• The scene where Kosh dies. Sheridan figured it out when it was well too late to stop it. Kosh appearing as Sheridan's father and explaining that the reason he didn't act earlier was that he was afraid because he knew the Shadows wouldn't let him live if the Vorlons got involved. It's very humanizing and it made the death all that much more painful.
  • Sheridan's departure in "Objects at Rest", where he orders the ship turned around and takes one last look at C&C, now filled with the station's new staff. Lochley steps forward and she and Sheridan share a salute across space. I have talked to people for whom Lochley was The Scrappy who said they still teared up.
  • I would add the scenes from the Minbari civil war to this list.
  • The scene in "The Fall of Centauri Prime" when Londo walks willingly to his doom - knowing he has to sacrifice his freedom and his friends to save his people. All while we see a montage of his life so far set to heartbreaking music. I was in floods of tears.
    • Made even worse by the fact that he doesn't get out of it, and he is controlled by his 'keeper' until the day he dies.
    • It gets better / worse in the Centauri Prime Trilogy of sequel novels. They put a whole new spin on Londo's death at the hands of G'Kar. And Londo finally gets to see what a Vorlon looks like: it takes the form of his dead lover Adira, and guides him away from the Shadows and into heaven. It's kind of breathtaking.
    • Also, the conversation beforehand when G'Kar finally forgives him for all the terrible things he did...let's face it, that entire episode was one big Tear Jerker.
  • "I think I loved Talia."
  • The very end of "Endgame" (and the resulting personal aftermath). Marcus Cole, trying to save the life of his pretty much unrequited love, bludgeons his way through the medlab so he can resuscitate her with an artifact (that, incidentally, needs to drain his life to work its magic). The faint "I love you" that the nearly-dead Marcus whispers over the still unconscious Ivanova had this relatively stoic male viewer convinced there was something in his eye.
  • Sheridan's farewell message for Delenn, played to her after he departs to Z'ha'dum. And especially her reaction: after his last words "I love you, Delenn", she touches the screen...and sinks to the floor with utter desperation on her face.
  • The ending of "Confessions and Lamentations". Dr. Franklin finally succeeded to develop a cure from a plague that torments a group of aliens. Along with Sheridan, Ivanova and Garibaldi he rushes to the quarntine zone but...they are too late. All the aliens are dead. Along with the rest of their race. Delenn who willingly entered the restricted zone to give the sick some consolation emerges from there with completely devastated look on her face. It's bad enough already but then you realise that she was there when they started to die one by one all around her, watching helplessly.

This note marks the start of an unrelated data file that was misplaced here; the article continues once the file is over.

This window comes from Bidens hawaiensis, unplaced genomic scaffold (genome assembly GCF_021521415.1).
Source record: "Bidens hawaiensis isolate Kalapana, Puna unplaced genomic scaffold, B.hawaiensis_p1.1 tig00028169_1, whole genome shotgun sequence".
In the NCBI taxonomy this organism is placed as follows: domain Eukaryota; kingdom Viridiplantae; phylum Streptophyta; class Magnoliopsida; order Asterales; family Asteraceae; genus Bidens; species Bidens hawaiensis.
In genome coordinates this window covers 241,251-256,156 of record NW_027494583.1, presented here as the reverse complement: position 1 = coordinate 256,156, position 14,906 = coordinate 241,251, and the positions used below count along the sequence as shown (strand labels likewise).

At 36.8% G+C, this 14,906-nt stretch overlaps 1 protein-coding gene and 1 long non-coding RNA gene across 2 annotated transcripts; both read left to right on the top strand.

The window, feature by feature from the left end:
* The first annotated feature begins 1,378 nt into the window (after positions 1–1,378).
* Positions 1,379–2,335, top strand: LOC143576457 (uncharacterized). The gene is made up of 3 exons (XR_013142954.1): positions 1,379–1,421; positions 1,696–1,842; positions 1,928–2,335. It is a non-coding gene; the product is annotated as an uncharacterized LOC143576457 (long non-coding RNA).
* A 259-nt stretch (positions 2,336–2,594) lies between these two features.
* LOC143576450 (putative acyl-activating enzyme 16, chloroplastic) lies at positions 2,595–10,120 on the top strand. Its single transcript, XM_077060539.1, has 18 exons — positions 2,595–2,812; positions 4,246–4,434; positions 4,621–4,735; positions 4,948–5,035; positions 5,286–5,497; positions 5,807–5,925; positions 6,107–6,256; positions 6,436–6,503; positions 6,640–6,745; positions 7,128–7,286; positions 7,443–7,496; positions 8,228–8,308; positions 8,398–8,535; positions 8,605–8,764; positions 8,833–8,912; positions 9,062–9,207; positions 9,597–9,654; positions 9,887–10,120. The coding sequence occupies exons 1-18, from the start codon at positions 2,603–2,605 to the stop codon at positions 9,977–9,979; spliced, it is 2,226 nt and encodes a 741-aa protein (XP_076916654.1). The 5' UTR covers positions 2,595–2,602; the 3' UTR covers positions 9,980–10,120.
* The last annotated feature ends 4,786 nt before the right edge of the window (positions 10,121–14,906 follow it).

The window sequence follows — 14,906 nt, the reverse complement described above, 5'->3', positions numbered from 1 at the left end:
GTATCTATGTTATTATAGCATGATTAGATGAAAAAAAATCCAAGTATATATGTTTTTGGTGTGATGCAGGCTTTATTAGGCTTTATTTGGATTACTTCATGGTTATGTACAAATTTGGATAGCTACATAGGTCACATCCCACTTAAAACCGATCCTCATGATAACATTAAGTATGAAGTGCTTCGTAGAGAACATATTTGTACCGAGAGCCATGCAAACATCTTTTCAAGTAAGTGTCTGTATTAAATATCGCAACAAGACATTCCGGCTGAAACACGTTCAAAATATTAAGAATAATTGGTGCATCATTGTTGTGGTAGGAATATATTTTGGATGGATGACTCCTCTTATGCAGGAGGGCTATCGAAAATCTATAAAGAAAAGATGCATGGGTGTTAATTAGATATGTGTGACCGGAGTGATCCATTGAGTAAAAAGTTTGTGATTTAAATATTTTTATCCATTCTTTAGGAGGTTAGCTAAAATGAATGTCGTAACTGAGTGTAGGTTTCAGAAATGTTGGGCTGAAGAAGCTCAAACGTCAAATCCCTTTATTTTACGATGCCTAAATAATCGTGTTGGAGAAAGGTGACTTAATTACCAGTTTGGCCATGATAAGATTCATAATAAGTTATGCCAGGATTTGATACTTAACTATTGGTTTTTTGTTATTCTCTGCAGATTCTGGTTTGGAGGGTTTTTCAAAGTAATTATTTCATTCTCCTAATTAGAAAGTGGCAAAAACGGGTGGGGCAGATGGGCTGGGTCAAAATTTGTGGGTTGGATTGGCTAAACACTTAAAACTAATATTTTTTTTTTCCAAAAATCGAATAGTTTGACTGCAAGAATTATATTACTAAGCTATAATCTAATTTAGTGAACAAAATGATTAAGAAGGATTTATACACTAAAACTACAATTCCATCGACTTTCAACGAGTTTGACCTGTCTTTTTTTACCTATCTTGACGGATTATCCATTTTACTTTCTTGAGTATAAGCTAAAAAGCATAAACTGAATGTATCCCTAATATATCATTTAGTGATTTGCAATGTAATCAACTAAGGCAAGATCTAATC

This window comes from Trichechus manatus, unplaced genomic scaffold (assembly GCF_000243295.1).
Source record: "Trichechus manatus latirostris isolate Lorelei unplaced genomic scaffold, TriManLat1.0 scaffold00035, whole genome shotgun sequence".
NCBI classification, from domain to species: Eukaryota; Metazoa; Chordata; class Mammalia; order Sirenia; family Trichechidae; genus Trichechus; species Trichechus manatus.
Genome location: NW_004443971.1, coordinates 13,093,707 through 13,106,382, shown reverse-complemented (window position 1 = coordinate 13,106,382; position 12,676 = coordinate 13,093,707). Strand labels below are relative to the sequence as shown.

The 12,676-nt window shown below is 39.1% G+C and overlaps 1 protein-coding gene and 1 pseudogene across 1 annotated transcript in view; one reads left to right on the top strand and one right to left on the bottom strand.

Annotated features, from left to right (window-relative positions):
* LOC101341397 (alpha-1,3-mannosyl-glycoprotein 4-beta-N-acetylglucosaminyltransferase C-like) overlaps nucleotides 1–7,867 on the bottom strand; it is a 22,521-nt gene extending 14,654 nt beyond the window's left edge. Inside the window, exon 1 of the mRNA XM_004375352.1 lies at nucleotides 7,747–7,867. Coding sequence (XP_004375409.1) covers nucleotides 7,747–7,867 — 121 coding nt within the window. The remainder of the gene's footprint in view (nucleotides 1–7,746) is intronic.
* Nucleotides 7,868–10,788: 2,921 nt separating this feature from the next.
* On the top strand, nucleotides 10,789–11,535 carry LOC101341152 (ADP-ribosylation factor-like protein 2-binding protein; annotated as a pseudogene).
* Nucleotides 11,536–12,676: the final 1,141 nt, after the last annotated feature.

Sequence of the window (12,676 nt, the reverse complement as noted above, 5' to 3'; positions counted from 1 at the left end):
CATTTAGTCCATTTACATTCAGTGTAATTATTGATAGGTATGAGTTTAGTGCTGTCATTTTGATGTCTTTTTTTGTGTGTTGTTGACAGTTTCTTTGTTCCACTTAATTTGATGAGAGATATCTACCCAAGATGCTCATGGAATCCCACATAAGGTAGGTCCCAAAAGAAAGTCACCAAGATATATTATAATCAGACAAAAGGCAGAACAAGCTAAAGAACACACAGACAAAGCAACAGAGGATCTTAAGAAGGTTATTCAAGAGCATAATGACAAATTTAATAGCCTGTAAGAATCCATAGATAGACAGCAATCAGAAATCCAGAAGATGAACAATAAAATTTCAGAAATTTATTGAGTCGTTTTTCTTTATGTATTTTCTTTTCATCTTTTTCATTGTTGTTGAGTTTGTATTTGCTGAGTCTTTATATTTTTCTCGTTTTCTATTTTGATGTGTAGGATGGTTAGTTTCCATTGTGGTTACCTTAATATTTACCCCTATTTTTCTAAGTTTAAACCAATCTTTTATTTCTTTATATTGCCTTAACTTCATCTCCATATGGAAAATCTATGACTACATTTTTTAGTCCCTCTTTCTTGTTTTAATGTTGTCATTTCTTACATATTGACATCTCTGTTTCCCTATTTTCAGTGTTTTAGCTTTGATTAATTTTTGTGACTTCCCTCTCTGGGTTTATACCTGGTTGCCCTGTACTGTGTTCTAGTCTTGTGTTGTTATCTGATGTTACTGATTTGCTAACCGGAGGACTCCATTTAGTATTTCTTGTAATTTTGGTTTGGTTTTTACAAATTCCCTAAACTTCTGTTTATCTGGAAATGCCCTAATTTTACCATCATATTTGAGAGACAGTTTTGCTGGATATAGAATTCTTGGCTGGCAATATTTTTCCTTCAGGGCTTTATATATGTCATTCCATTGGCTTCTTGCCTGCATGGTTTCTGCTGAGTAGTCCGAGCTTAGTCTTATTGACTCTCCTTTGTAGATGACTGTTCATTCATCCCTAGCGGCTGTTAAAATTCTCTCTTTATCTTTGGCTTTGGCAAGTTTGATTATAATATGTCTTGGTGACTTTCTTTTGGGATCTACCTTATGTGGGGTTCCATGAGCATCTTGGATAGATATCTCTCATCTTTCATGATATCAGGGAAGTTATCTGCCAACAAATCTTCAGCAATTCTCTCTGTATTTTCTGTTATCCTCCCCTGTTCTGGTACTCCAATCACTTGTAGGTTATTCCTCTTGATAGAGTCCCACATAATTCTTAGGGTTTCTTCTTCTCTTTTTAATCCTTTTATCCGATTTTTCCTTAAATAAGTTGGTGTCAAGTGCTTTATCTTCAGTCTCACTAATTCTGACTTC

• To make matters worse Dr Franklin had just developed a possible treatment and, after the bleakness of the episode, and the introduction of a small Markab girl infected by the disease you think they're going for an Everybody Lives ending, only for the humans (and audience) to discover they were too late.
    • Delenn and Lennier both look like they've been through the ringer in this one. When he leaves Lennier looks like he's already been crying, but Delenn manages to hold it together until she's alone with Sheridan, and then... Ugh. She breaks down and we all cry with her.
  • "No dictator... no invader... can hold an imprisoned population by force of arms forever. There is no greater power in the universe than the need for freedom. Against that power, governments and tyrants and armies cannot stand. The Centauri learned this lesson once. We will teach it to them again. Though it take a thousand years, we will be free." --G'Kar, The Long, Twilight Struggle. I held my breath the whole time he was talking.
    • The Colony Drop on the Narn Homeworld that prompted that little speech.
    • It's a much smaller moment, but when Delenn and Sheridan tell G'kar that they will only be able to bring a limited amount of help to his people, and he politely thanks them for what they're trying to do-then breaks into sobs and slides slowly down the wall, holding his face in his hands. Perhaps, as with the Londo moment above, the moment could have been ruined by a less capable actor-but Andreas Katsulas pulls it off so perfectly. Without saying a single word, he manages to convey every bit of sorrow, frustration, helplessnes, and desperation he feels at his inability to make things better. An impressive feat that most actors couldn't pull off au natural, but add in doing that through the cold, reptillian-looking Narn makeup, and Andreas has proven himself a beyond-amazing actor.
      • As scripted: "G'Kar is unsure whether to laugh or cry. And so, he does both."
    • Earlier in the same episode, when G'Kar is confronted by Sheridan on his way to kill Londo, there's a moment that gets me every time. G'Kar's absolute anguish as he begs Sheridan to let him pass: "Don't you understand? They'll kill everyone. They did it before, they'll kill everyone." If the raw emotion in those three sentences doesn't bring a tear to your eye, you're probably a robot.
  • "Sleeping in Light". I am profoundly grateful I watched B5's series finale by myself so nobody saw me bawling for ten minutes after. Hell, even JMS sounded like he was having trouble holding it together on the DVD commentary.